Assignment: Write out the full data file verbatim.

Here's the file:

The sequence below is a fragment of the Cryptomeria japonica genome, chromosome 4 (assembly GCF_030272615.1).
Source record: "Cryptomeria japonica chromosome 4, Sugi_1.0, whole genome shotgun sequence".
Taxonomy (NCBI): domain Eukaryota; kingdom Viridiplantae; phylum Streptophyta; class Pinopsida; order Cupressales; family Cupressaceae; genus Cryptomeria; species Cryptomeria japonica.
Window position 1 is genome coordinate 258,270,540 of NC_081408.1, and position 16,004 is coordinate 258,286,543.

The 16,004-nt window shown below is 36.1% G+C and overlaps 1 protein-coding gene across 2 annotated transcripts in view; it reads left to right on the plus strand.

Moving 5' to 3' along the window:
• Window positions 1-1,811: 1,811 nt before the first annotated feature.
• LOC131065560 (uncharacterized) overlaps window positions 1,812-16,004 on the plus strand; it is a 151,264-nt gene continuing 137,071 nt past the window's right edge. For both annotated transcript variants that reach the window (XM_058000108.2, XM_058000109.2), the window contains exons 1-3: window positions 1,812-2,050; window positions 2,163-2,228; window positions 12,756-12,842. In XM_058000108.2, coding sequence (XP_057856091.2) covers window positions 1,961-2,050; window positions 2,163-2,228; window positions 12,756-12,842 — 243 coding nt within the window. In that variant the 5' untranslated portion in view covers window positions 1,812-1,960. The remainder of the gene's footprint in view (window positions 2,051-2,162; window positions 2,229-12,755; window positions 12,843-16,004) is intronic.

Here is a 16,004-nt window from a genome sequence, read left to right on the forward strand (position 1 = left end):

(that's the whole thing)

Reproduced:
The sequence below is a fragment of the Cryptomeria japonica genome, chromosome 4 (assembly GCF_030272615.1).
Source record: "Cryptomeria japonica chromosome 4, Sugi_1.0, whole genome shotgun sequence".
Taxonomy (NCBI): domain Eukaryota; kingdom Viridiplantae; phylum Streptophyta; class Pinopsida; order Cupressales; family Cupressaceae; genus Cryptomeria; species Cryptomeria japonica.
Window position 1 is genome coordinate 258,270,540 of NC_081408.1, and position 16,004 is coordinate 258,286,543.

The 16,004-nt window shown below is 36.1% G+C and overlaps 1 protein-coding gene across 2 annotated transcripts in view; it reads left to right on the plus strand.

Moving 5' to 3' along the window:
• Window positions 1-1,811: 1,811 nt before the first annotated feature.
• LOC131065560 (uncharacterized) overlaps window positions 1,812-16,004 on the plus strand; it is a 151,264-nt gene continuing 137,071 nt past the window's right edge. For both annotated transcript variants that reach the window (XM_058000108.2, XM_058000109.2), the window contains exons 1-3: window positions 1,812-2,050; window positions 2,163-2,228; window positions 12,756-12,842. In XM_058000108.2, coding sequence (XP_057856091.2) covers window positions 1,961-2,050; window positions 2,163-2,228; window positions 12,756-12,842 — 243 coding nt within the window. In that variant the 5' untranslated portion in view covers window positions 1,812-1,960. The remainder of the gene's footprint in view (window positions 2,051-2,162; window positions 2,229-12,755; window positions 12,843-16,004) is intronic.

Here is a 16,004-nt window from a genome sequence, read left to right on the forward strand (position 1 = left end):